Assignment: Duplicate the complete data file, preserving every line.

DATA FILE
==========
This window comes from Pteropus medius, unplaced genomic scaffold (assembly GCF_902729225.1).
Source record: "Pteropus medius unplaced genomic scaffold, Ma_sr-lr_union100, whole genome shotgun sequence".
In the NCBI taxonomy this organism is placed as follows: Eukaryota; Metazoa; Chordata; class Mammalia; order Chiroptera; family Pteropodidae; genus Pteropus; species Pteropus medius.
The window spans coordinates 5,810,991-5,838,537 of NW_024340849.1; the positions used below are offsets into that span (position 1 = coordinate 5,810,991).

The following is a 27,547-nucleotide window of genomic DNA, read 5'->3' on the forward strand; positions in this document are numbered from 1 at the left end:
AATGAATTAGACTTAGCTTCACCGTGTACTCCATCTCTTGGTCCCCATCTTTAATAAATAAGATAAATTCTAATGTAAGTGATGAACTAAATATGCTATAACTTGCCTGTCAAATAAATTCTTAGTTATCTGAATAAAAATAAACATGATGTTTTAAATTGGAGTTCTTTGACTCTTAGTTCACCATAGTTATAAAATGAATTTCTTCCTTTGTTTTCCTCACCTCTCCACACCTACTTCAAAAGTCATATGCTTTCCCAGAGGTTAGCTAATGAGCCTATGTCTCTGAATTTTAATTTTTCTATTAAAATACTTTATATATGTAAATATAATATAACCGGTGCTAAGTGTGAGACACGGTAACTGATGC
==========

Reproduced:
This window comes from Pteropus medius, unplaced genomic scaffold (assembly GCF_902729225.1).
Source record: "Pteropus medius unplaced genomic scaffold, Ma_sr-lr_union100, whole genome shotgun sequence".
In the NCBI taxonomy this organism is placed as follows: Eukaryota; Metazoa; Chordata; class Mammalia; order Chiroptera; family Pteropodidae; genus Pteropus; species Pteropus medius.
The window spans coordinates 5,810,991-5,838,537 of NW_024340849.1; the positions used below are offsets into that span (position 1 = coordinate 5,810,991).

The following is a 27,547-nucleotide window of genomic DNA, read 5'->3' on the forward strand; positions in this document are numbered from 1 at the left end:
AATGAATTAGACTTAGCTTCACCGTGTACTCCATCTCTTGGTCCCCATCTTTAATAAATAAGATAAATTCTAATGTAAGTGATGAACTAAATATGCTATAACTTGCCTGTCAAATAAATTCTTAGTTATCTGAATAAAAATAAACATGATGTTTTAAATTGGAGTTCTTTGACTCTTAGTTCACCATAGTTATAAAATGAATTTCTTCCTTTGTTTTCCTCACCTCTCCACACCTACTTCAAAAGTCATATGCTTTCCCAGAGGTTAGCTAATGAGCCTATGTCTCTGAATTTTAATTTTTCTATTAAAATACTTTATATATGTAAATATAATATAACCGGTGCTAAGTGTGAGACACGGTAACTGATGC